, Volume 116, Issue 2-3, pp 205-214

Sexual Signaling and Speciation, a Microevolutionary Perspective

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Abstract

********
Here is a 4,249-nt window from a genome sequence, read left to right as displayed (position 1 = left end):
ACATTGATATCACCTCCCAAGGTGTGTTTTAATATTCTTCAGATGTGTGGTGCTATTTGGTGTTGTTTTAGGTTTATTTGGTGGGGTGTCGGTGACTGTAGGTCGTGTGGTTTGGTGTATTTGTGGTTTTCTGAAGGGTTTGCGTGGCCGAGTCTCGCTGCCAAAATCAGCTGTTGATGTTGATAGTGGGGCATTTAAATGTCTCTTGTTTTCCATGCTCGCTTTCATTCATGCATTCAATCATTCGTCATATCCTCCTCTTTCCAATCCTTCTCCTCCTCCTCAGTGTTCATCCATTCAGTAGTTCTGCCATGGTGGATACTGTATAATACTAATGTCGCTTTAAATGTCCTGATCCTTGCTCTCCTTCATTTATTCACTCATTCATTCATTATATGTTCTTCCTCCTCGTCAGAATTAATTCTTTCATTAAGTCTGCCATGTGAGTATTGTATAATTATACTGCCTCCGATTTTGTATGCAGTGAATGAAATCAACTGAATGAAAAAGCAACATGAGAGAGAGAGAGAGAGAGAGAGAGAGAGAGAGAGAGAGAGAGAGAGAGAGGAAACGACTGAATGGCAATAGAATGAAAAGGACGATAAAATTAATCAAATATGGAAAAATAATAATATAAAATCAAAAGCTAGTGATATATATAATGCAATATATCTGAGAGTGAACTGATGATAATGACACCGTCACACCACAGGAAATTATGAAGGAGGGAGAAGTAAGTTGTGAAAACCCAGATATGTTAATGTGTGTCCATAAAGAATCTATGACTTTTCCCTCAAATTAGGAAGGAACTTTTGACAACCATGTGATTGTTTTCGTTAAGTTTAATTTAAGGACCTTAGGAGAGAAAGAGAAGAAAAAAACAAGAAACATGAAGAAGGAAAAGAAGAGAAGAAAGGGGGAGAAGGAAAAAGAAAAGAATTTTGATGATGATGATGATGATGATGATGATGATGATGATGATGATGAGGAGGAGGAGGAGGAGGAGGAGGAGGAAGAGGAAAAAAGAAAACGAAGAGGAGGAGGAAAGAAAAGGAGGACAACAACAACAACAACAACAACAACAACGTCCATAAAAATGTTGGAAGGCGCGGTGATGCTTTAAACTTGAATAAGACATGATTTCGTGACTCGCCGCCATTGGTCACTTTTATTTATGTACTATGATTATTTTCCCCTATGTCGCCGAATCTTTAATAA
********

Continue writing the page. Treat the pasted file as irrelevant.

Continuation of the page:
Despite the growing evidence that sexual selection can drive speciation, the evolution of sexual signals in natural populations is far from being well-understood. Sexual signals evolve in response to a variety of factors. Some of the most important selective factors are conspecifics, transmission efficiency in a particular environment, detection by predators, and phylogenetic constraints. These factors have been addressed quite successfully in studies of single types of signals in both vertebrates and invertebrates. However, it is less clear how multimodal signals evolve because the factors listed above will act on every component of the signaling system, and the relative weights of each type of signal must be taken into account. Species of Drosophila are excellent for such analyses because they are amenable to both phenotypic experimentation and genetic manipulation. This paper presents an approach that involves two analyses: studies of which signals are sexually selected within a species, and parallel studies of the signals that are involved in behavioral isolation between closely related species. If the same signal characteristics are involved in both processes, they would provide support for the hypothesis that sexual selection can drive speciation. This approach is illustrated with studies of Hawaiian Drosophila and a review of signals that could be sexually selected in Drosophila melanogaster.